Book Review

Kaveh Akbar is concerned with space: both the empty space where something used to be and the physical space on a page and the way his words occupy the area—or don’t.

Fittingly then, Pilgrim Bell, Akbar’s second full-length book of poetry, is a pondering of the space he occupies in America, a place where “People die because they look like him,” referencing his father. It’s a book about finding a way to fit his whole Muslim, Persian self into the country because “There are no doors in America. / Only king-sized holes.”

In addition to the “king-sized holes,” there’s the space inside ourselves. What occupies it? Is our idea of what we’re made of correct? Or are our ideas too hopeful and naive?

On first
inspecting Adam, the devil entered his lips.

Watch: the devil enters Adam’s lips,
crawls through his throat through his guts
to finally emerge out his anus.

He’s all hollow! the devil giggles.
He knows his job will be easy, a human is just one long desperation
to be filled.

But, perhaps, the devil misunderstands Adam’s hollowness. Akbar also writes how such space is useful:

Imagine the emptiness in you, the vast cavities you have spent your life trying to fill—with fathers, mothers, lovers, language, drugs, money, art, praise—and imagine them gone. What’s left? Whatever you aren’t, which is what makes you—a house useful not because its floorboards or ceilings or walls, but because the empty space between them. 

Akbar further examines empty spaces by playing with the literal space on a page. Consider “Palace Mosque, Frozen,” a collection of just eight lines arranged in two concentric squares without a single punctuation mark. It invites readers to play a role in the reading: they not only have to figure out where the poem starts, but literally turn the book on its side and upside down to follow the trail of Akbar’s words. In a book that sprinkles Farsi here and there, it’s easy to see why a concrete poem not only appeals to Akbar, but fits right in with the narrative: as the German concrete poet Max Bense said, “Concrete poetry does not separate languages; it unites them, it combines them.” Akbar’s resulting picture, in fact, becomes another language, another means of communication.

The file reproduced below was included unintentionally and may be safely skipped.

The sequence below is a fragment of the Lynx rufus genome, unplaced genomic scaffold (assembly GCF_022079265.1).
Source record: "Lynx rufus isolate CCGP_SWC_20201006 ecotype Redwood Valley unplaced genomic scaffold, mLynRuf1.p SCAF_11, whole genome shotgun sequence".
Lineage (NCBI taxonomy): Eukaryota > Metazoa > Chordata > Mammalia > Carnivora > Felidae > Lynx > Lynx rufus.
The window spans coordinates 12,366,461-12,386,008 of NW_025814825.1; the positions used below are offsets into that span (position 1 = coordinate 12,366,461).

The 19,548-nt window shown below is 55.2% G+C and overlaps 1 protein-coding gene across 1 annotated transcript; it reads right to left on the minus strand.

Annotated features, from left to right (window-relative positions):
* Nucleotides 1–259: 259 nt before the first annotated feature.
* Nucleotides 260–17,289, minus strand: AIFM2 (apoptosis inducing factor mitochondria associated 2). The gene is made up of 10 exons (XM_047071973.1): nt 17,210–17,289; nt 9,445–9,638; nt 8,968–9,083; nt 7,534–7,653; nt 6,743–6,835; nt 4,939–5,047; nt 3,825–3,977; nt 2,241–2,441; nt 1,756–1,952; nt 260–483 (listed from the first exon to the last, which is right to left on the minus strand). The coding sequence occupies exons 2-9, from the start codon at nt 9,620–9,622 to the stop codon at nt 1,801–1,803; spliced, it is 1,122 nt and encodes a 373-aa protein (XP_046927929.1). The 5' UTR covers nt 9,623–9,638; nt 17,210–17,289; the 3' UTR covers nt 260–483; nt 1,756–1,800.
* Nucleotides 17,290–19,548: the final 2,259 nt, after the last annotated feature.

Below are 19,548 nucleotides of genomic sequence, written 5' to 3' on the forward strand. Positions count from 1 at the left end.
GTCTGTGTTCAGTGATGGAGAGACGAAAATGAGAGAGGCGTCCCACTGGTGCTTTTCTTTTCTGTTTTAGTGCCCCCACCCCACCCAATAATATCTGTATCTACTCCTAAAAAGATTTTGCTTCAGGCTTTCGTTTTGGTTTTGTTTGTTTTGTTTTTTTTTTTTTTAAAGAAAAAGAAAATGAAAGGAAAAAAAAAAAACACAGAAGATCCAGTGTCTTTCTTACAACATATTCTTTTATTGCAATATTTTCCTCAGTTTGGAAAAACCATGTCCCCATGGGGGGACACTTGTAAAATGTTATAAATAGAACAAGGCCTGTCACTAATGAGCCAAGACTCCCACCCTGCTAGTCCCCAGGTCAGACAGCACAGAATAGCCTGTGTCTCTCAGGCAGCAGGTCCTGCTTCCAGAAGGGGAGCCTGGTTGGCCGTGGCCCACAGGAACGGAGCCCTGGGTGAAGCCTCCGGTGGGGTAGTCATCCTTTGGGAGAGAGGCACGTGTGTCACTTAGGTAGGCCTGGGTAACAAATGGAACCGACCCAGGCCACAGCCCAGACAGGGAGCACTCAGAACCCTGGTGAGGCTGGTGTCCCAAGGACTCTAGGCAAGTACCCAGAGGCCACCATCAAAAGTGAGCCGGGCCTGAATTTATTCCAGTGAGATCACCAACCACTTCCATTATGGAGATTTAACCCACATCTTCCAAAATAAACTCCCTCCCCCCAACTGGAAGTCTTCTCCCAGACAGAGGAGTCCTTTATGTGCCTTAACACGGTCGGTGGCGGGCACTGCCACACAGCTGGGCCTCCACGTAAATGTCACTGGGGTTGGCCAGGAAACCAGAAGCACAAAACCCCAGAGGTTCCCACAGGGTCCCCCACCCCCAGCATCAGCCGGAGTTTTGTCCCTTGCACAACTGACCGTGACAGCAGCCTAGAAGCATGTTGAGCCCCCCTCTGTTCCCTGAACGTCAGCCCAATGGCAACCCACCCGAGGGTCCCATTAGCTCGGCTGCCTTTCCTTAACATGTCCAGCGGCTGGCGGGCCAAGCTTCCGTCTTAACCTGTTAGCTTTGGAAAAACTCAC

Though “Palace Mosque, Frozen” might be the book’s only obvious concrete poem, others come close, forming what Eugen Gomringer, a pioneer of the concrete poetry movement, called “constellations.” In “Against Memory,” Akbar writes, “I need / fewer moving parts // an hourglass / has thousands // a sundial has only // the earth // haven’t I always been happiest / when a little simple.” The poem spreads across two pages, and its words spiral and cyclone down, a constellation befitting an hourglass.

Akbar further asks his audience to get involved with his poetry beyond the role of mere reader in “In the Language of Mammon,” where, to make any sense of the poem, readers need to either hold the page in front of the mirror or spend time with every word, even prepositions and articles, to decipher Akbar’s language (translating the piece in this way is especially tricky when the readers gets to the italicized lines and those in Latin). In the notes of Pilgrim Bell, Akbar includes a debt of gratitude to “the elegance of written RTL (right-to-left) languages such as Farsi and Arabic.” Certainly an Arabic or Farsi speaker wouldn’t think so, but to someone illiterate in those languages, the backward English text does seem to mimic the Arabic script.